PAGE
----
The Lawyers Calling: Christian Faith and Legal Practice Joseph
Allegretti (Paulist Press) One of the best overviews of the ways in which faith
shapes legal practice, the metaphors that are used to imagine what lawyers are
and do, and how to be a responsible, ethical, attorney. Semi-scholarly,
readable, insightful, from a Roman Catholic lawyer drawing on many Protestant
sources. Very helpful.
Can a Good Lawyer Be a Good Lawyer? edited Thomas Baker (University
of Notre Dame Press) An ecumenical collection of essays, sermons, meditations,
and reflective pieces, including some written by active CLS leaders. You may not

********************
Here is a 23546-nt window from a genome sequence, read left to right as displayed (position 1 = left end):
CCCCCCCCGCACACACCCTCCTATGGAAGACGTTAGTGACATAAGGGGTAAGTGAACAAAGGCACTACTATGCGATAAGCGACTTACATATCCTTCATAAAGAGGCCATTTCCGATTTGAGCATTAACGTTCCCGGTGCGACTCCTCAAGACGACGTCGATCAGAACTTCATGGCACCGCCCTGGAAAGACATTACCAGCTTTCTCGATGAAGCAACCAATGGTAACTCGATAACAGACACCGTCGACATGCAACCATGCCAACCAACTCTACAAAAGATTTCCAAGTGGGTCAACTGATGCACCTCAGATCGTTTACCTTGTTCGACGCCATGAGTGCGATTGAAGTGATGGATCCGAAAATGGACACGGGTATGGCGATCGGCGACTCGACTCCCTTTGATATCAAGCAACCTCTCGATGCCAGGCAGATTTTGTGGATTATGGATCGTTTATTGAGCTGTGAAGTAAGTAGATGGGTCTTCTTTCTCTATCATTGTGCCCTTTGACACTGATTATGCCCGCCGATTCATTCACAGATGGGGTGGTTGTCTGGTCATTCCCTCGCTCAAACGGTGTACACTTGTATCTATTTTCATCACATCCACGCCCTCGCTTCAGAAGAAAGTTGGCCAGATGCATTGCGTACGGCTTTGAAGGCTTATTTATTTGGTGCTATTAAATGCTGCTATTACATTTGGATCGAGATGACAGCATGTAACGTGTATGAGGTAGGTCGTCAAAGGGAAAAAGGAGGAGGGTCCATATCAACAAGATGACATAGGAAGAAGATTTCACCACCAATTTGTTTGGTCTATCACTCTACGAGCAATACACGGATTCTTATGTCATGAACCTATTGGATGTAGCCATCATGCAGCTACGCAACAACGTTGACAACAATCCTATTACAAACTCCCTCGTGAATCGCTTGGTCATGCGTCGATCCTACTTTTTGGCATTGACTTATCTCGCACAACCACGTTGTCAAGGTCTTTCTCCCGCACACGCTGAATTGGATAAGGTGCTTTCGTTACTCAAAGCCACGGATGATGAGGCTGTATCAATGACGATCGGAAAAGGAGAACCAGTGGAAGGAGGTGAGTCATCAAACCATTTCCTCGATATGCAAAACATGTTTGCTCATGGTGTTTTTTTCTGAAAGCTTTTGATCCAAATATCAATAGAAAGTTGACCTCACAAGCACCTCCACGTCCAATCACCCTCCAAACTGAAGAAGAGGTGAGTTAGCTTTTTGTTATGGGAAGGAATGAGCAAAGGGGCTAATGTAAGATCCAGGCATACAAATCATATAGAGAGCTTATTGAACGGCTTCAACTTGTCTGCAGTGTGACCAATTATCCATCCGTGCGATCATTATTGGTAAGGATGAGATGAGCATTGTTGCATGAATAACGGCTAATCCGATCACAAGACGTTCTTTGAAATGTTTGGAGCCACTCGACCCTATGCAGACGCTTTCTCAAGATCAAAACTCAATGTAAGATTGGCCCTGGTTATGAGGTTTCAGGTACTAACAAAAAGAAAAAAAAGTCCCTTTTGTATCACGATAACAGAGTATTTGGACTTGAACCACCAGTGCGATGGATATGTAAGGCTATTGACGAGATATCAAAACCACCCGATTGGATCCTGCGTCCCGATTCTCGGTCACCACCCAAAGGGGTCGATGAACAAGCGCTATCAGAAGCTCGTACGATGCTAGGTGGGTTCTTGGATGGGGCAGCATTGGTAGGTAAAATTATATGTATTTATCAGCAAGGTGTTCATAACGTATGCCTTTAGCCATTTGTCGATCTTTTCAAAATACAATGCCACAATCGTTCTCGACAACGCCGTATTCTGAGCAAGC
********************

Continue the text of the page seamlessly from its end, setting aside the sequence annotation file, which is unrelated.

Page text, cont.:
love each and every entry, but most are good, and a few are great.
Redeeming Law: Christian Calling and the Legal Profession Michael
Schutt (IVP) I believe that every career and profession should be so fortunate
as to have such a winsome, readable, and yet profound and scholarly treatment of
nearly every aspect of the foundations of the field. Not necessarily the most
simple or practical, but it is the most essential book for every Christian
lawyer’s library. Highly, highly recommended. Great footnotes lead in many good
directions for further study, and the discussion questions make it ideal for
personal growth or small group conversation. Get several and pass ’em
First Be Reconciled: Challenging Christians in the Courts
Richard Church (Herald Press) Many attorneys struggle with the
Biblical verse about not going to court, and this Mennonite lawyer take is most
seriously. Provocative and important, attempting to be serious about Biblical
obedience in the reformation of legal attitudes and practices.